...this was actually part II of the article by Drew Robb, but it contained the meat of what had to happen.

As a side note, I have all my networked PC's running DHCP but that may need to change - setting up the Samba Server & Client on the Linux side required a hard IP address to the Windows share, so I just ran ipconfig /all to get the current address of the Windows PC, which happened to be which on my network means that it was the first that powered up and it received the .100 address. But of course that needs to be revisited in the future. In a future blog, I'll cover the installation of Oracle 10g on Windows XP Pro which by coincidence also needed a hard IP address.

Now that we're printing, it is time to get down to business. The next task on the Linux list is to download and install MySQL.

Wednesday, November 23, 2005

Fun with Linux

I have an old PC that I refer to as "the beast" that's been my test-bed for new and beta software. It's a CTX brand from the dark days when Windows 98 ruled the desktop.

I re-formatted the disk, installed Windows 2000, added a 2nd disk, a NIC, more memory, swapped the CD for a DVD in order to install Visual Studio .NET 2002. Oh, and replaced the power supply I blew out in the process...

After a while, I realized that the only time I would power it up would be to get the weekly Windows Update patches, so it needed to be re-purposed. I had attempted to install the SQL Server 2005 CTP but it just didn't have the CPU power.

Enter Suse Linux 9.2

I was very impressed with the installation. I accepted most of the defaults. I liked the way it showed enough details about what it was doing. The YaST installer recognized all of my hardware, including a UPS connected via USB, and a legacy sound card. It configured the NIC, got a DHCP IP address from the router, and connected to the Internet. The only uncomfortable spot was when I went online for updates - which took almost as long as the original install.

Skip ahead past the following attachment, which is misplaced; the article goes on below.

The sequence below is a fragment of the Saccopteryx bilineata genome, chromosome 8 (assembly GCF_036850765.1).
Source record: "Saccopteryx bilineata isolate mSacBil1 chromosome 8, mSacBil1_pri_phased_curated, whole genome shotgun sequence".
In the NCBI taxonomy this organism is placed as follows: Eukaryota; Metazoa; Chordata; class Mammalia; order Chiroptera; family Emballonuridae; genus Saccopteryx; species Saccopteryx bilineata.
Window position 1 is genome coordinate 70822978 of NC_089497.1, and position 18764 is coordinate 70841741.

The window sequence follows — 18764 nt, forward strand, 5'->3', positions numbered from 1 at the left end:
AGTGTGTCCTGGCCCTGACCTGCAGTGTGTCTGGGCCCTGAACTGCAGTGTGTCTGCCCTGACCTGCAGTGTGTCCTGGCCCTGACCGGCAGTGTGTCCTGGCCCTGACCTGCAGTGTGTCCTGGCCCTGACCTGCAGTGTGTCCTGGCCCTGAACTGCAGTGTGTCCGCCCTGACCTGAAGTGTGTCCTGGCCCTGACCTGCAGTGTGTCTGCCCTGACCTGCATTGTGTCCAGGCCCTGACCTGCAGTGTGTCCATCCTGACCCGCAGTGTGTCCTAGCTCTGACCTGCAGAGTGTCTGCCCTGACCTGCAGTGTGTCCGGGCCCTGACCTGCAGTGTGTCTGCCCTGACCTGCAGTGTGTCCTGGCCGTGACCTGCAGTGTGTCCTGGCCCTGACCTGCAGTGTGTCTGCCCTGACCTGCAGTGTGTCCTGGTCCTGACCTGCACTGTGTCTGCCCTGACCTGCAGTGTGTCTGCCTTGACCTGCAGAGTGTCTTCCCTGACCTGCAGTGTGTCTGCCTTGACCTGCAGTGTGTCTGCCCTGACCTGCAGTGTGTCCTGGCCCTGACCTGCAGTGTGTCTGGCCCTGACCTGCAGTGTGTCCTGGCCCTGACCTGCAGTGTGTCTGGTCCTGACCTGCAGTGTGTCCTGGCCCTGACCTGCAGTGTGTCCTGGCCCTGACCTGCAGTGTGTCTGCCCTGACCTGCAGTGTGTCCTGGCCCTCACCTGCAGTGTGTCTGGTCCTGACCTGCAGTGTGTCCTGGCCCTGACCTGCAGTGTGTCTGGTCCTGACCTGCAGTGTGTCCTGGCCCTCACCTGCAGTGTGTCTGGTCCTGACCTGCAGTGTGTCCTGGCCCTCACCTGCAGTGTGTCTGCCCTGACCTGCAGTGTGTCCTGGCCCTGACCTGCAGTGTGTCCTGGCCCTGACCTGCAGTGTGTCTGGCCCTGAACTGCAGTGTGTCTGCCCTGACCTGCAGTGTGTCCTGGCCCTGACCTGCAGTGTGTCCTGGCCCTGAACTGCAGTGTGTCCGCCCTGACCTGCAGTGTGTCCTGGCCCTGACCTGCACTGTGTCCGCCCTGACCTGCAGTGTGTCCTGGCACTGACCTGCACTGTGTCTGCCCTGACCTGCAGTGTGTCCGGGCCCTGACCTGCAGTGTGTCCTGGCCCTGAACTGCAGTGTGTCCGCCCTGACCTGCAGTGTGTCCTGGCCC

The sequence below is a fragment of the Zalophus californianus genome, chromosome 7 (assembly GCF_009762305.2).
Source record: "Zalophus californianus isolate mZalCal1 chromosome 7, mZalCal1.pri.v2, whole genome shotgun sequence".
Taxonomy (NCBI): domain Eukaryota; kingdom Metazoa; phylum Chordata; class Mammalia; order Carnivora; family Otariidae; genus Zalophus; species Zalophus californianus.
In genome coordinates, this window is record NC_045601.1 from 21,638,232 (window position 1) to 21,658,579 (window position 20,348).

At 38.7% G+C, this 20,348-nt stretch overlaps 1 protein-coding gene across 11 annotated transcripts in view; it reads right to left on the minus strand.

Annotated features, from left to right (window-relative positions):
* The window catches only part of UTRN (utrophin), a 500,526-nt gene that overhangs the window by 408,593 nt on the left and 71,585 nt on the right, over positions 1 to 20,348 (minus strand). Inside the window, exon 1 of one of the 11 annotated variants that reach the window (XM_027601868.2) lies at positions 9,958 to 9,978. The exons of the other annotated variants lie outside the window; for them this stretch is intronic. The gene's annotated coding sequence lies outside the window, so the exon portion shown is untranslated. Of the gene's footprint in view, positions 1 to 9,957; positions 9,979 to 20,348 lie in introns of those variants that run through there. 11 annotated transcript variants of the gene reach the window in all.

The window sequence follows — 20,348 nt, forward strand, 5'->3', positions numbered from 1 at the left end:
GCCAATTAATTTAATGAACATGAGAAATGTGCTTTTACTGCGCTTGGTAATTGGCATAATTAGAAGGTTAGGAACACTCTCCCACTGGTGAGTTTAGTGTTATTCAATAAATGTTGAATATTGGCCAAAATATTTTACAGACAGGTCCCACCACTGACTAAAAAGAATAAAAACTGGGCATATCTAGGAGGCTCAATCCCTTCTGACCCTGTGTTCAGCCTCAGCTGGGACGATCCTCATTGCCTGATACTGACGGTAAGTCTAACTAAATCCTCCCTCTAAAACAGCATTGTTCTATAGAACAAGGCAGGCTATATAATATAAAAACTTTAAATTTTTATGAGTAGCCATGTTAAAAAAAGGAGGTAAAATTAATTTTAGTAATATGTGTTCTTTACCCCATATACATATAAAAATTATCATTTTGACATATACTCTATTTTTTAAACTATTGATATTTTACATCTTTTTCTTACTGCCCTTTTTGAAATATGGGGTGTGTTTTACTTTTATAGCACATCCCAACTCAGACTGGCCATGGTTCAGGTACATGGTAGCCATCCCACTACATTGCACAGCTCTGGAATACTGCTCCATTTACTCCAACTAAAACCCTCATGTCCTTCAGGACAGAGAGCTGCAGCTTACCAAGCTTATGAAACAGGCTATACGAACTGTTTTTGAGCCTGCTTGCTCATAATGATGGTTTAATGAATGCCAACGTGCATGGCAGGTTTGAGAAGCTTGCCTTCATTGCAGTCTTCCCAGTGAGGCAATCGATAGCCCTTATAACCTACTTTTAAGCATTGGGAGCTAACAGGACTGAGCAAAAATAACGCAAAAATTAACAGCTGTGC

My next task is to connect to a shared printer on my Windows workgroup...

Sunday, August 07, 2005

Classic VB versus VB.NET

There has been a lot of discussion in the developer community lately about the fact that Microsoft abandoned so-called Classic VB (Visual Basic 6.0 and its predecessors) in favor of the .NET version. In fact, even the Microsoft MVP's are divided on the subject.

One group thinks that Classic VB should be re-introduced into the Visual Studio .NET IDE; another says that the architectures are too different. Plus, managed code is the new paradigm; the non-managed VB6 world is being left behind.

However, Classic VB still lives on in the form of Visual Basic for Applications (VBA) which lurks behind every Microsoft Office application. In fact, MS has even licensed VBA to other software companies.

I've worked with Visual Studio .NET since the betas of the 2002 version, and C# made much more sense to me than VB.NET. I had worked with C and JavaScript before, so I was accustomed to the language elements, semicolons and curly braces; the object orientation took longer to understand, but once I "got it" then things started happening for me.

On the other hand, VB.NET is so utterly different from Classic VB that it looks and feels like a new language. The original concept of what "BASIC" stands for - the Beginner's All-Symbolic Instruction Code - is lost forever.